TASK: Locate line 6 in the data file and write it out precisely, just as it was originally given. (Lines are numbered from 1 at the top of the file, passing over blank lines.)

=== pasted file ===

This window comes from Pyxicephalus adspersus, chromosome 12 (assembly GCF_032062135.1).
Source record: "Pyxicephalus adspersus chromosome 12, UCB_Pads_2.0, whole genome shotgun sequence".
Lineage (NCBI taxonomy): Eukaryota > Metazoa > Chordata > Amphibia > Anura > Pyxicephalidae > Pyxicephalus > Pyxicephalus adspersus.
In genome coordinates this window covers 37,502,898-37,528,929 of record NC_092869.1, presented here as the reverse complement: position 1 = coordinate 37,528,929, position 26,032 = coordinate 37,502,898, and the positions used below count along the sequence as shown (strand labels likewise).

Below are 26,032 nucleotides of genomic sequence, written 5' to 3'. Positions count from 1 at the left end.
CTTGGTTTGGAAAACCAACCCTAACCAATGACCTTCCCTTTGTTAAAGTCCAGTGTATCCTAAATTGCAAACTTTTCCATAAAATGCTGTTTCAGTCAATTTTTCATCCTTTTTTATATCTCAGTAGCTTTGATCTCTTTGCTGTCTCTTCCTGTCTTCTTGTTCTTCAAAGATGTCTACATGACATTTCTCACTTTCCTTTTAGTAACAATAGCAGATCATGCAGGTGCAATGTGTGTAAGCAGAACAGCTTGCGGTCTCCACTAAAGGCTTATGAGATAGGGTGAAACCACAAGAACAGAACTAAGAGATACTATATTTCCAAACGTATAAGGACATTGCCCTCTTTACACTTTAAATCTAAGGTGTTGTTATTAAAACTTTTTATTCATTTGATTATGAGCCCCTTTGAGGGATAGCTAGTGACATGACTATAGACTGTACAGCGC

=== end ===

CTTGGTTTGGAAAACCAACCCTAACCAATGACCTTCCCTTTGTTAAAGTCCAGTGTATCCTAAATTGCAAACTTTTCCATAAAATGCTGTTTCAGTCAATTTTTCATCCTTTTTTATATCTCAGTAGCTTTGATCTCTTTGCTGTCTCTTCCTGTCTTCTTGTTCTTCAAAGATGTCTACATGACATTTCTCACTTTCCTTTTAGTAACAATAGCAGATCATGCAGGTGCAATGTGTGTAAGCAGAACAGCTTGCGGTCTCCACTAAAGGCTTATGAGATAGGGTGAAACCACAAGAACAGAACTAAGAGATACTATATTTCCAAACGTATAAGGACATTGCCCTCTTTACACTTTAAATCTAAGGTGTTGTTATTAAAACTTTTTATTCATTTGATTATGAGCCCCTTTGAGGGATAGCTAGTGACATGACTATAGACTGTACAGCGC